A large yellow excavator, which was manipulated by a heavy-equipment operator wearing snow-white coveralls, carefully plucked metallic material from a looming pile of aluminum dross for placement in a heavy dump truck.
That truck would cart away the industrial waste from the site of the abandoned Charles Batchelder Company on Swamp Road in Botsford.
The industrial waste would be transported to an out-of-state landfill for proper disposal as part of an ongoing federally funded environmental cleanup project at the 30-acre 46-A Swamp Road site, which functioned as an aluminum smelting plant until 1987.
The overgrown property contains extensive industrial ruins and waste piles.
The Batchelder site holds a variety of environmental problems caused by past industrial activity and resulting contamination. Such properties are known as “brownfields.”
On December 7, those monitoring the cleanup project estimated that approximately 2,200 cubic yards of the 20,000 cubic yards to be removed from the site had been taken away, so far. Work at the site began the second week in November.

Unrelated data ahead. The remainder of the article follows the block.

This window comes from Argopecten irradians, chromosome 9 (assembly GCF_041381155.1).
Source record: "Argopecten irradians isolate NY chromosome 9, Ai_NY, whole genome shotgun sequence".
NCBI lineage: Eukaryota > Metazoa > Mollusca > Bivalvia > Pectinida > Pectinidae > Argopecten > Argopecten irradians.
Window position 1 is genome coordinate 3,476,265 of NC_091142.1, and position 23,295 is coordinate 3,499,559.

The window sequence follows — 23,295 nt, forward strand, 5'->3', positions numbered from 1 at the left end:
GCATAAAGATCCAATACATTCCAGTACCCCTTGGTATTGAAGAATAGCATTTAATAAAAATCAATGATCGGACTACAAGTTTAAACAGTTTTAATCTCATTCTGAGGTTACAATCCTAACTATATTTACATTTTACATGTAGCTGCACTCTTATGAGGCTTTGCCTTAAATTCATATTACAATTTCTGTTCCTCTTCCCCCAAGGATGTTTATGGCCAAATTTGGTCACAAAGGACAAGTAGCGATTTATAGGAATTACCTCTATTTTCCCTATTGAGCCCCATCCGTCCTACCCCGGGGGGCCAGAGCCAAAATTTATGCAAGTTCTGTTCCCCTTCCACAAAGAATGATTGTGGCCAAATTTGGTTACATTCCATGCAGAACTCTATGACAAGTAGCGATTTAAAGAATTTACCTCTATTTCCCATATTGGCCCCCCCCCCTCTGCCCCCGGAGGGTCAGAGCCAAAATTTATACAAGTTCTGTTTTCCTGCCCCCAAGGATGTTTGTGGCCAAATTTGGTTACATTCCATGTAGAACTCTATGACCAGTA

The cleanup project includes the removal of aluminum-smelter waste that is piled on the ground.
The US Environmental Protection Agency (EPA) is monitoring the work of environmental cleanup contractors there.
Rob Sibley, town deputy director of planning and land use, is the town’s liaison for the project.
Due to the multiple hazards posed by the site, including piles of debris, industrial waste, buildings in disrepair, open pits, broken glass, and old machinery, the town urges that people obey the “No Trespassing” signs that are posted on the fence that encircles the property.
“Contamination at the site does not pose any health concerns to nearby residents, provided people stay off the site,” according to a statement from the town.
Over the years, town police have repeatedly responded to the site to remove trespassers from the property.
The cleanup project is intended to provide the basis for the eventual reuse of the property.